In contrast, Mark Yusko, founder of hedge fund Morgan Creek Capital, forecasts recession next year, and puts the odds at 100% — thanks to trade tensions, tells us. “The trade rhetoric is one of the dumbest things in the history of all administrations and it will cause a global recession,” Yusko insists.

Over the weekend, the Dow Jones index lost nearly 500 points on slower economic data out of China and the EU and when it comes to the former, the tariff tantrums USA v China have had a role to play. And they could even be not helping a European Union struggling with a recalcitrant bad budgeting Italy and a drawn out bumbling Brexit drama.

To be objective, and that’s what I try to do, I agree with the observation that the Trump trade war plus the Fed and rate rises plus Brexit plus a slower China and EU economies than was expected, all say we have to be cautious about global and US growth next year.

And all these have powered the recent stock market correction so far but next steps will be critical especially when it comes to the trade war and I can’t believe Donald Trump will let his calling out China on trade smash the stock market and push the economy into recession. Americans would never forgive him or themselves at the next poll in 2020 if their electoral experiment with the oddest US President in living memory lands them into a recession.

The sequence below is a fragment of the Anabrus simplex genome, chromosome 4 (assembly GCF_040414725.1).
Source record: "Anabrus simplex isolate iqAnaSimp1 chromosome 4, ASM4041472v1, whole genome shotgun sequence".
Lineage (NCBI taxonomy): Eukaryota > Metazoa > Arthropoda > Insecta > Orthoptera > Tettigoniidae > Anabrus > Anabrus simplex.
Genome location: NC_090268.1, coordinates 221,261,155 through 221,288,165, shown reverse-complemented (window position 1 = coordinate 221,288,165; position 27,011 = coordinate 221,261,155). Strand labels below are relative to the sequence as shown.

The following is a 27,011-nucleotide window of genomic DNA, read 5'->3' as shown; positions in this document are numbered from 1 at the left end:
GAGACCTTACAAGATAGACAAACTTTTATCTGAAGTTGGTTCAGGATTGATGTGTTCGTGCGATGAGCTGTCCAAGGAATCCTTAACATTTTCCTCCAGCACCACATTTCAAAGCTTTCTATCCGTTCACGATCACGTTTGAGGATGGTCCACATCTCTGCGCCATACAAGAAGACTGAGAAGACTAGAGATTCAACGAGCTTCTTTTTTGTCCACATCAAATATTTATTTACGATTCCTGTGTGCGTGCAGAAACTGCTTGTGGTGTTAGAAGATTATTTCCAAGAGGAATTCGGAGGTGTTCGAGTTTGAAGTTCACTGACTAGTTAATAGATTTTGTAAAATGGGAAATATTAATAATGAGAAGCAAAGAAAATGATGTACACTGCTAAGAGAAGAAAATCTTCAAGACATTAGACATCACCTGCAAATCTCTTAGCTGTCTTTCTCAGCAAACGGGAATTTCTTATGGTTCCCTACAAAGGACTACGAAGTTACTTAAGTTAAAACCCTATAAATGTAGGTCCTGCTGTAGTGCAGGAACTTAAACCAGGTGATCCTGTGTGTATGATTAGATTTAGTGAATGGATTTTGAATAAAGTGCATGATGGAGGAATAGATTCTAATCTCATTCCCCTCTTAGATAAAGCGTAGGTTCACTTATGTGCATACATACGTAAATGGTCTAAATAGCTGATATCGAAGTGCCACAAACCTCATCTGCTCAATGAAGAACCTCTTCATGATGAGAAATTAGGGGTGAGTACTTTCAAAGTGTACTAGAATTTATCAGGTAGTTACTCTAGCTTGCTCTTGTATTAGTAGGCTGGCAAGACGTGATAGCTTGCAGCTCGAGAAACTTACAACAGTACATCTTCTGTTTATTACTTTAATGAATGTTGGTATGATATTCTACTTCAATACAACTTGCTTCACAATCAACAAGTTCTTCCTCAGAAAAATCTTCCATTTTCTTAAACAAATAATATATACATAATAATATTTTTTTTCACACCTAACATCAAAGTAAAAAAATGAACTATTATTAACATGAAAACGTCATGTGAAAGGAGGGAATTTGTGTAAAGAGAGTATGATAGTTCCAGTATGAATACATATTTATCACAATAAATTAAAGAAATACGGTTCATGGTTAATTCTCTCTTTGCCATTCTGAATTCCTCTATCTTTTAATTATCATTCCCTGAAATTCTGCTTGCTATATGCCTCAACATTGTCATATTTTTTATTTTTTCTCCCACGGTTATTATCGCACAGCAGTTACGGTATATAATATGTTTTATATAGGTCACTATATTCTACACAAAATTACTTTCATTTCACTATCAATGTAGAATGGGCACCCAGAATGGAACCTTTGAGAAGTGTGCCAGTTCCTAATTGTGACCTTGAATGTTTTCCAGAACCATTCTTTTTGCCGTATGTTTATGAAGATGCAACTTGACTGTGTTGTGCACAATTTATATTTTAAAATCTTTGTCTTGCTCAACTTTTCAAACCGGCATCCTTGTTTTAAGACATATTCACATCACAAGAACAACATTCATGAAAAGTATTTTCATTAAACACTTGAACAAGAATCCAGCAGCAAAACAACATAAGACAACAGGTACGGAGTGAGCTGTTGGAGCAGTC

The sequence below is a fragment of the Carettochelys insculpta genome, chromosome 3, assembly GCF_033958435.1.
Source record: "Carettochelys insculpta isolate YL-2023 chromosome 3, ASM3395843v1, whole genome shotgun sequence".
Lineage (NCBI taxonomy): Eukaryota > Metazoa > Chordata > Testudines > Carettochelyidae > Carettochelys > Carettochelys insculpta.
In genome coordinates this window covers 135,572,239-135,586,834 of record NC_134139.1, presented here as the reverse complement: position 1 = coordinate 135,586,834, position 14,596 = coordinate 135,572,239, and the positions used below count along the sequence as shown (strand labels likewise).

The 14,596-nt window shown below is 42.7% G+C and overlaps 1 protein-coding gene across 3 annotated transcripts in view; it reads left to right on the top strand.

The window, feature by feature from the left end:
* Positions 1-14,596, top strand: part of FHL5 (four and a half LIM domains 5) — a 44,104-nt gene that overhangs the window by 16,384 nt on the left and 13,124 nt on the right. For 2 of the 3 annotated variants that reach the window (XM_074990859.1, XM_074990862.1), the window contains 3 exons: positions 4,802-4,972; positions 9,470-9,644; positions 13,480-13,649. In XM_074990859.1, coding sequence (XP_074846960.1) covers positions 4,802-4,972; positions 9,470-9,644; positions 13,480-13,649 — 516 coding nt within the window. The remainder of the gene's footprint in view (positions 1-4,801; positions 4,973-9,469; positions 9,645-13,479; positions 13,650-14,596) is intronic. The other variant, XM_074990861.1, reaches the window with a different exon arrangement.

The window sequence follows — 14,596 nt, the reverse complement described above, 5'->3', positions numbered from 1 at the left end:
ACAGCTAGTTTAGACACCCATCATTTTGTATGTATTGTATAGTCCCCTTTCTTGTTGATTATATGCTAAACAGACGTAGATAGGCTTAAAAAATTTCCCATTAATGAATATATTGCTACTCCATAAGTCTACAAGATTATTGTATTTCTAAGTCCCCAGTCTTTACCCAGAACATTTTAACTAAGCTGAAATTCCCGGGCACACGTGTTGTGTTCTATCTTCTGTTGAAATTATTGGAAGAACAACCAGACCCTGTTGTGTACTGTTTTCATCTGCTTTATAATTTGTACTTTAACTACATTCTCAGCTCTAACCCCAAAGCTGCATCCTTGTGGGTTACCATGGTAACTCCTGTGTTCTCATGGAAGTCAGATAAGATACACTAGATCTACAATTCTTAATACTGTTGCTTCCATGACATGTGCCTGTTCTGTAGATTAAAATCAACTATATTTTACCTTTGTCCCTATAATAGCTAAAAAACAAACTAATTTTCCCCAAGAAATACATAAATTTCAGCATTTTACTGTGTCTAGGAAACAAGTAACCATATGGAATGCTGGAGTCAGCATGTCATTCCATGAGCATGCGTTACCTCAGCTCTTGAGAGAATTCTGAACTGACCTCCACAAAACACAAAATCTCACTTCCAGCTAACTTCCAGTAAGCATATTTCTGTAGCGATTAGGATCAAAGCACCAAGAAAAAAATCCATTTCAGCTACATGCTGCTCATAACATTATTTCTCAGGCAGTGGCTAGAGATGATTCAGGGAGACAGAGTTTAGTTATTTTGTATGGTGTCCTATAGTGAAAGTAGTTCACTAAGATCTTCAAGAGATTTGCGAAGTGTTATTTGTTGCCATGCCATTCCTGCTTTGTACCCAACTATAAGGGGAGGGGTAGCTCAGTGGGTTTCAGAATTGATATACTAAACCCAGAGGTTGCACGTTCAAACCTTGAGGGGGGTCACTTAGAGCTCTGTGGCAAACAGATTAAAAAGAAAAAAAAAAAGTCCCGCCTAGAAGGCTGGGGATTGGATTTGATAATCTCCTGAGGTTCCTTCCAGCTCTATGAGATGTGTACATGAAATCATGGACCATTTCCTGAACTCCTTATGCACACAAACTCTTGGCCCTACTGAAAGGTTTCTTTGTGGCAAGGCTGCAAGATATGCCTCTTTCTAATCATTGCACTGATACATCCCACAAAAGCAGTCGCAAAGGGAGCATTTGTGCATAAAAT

Donald knows that and while he says some dopey things, he’s no dope.

The Fed decides this week on its expected December interest rate hike and what it says, along with whatever Donald and his team say on trade will determine whether we see a Santa Claus rally in the final two weeks of the year. These are the two weeks which determine festive frolicking or fear for stock players around this time of the year, so I will watch these with great interest, hoping to see reason to believe a New Year rebound, or more of the same fear and loathing for stocks, is on the cards.

Right now I think Bloomberg has hyped up the headlines about recession and “pools of gloom” for stocks but the recent run of economic data has made me less confident about my optimism right now.

Peter Switzer is the founder and publisher of the Switzer Super Report, a newsletter and website that offers advice, information and education to help you grow your DIY super.

Content included in this article is not by association the view of FNArena (see our disclaimer).

Important information: This content has been prepared without taking account of the objectives, financial situation or needs of any particular individual. It does not constitute formal advice. For this reason, any individual should, before acting, consider the appropriateness of the information, having regard to the individual’s objectives, financial situation and needs and, if necessary, seek appropriate professional advice.

Find out why FNArena subscribers like the service so much: "Your Feedback (Thank You)" – Warning this story contains unashamedly positive feedback on the service provided.

FNArena is proud about its track record and past achievements: Ten Years On

Share on FacebookTweet about this on TwitterShare on LinkedIn

Click to view our Glossary of Financial Terms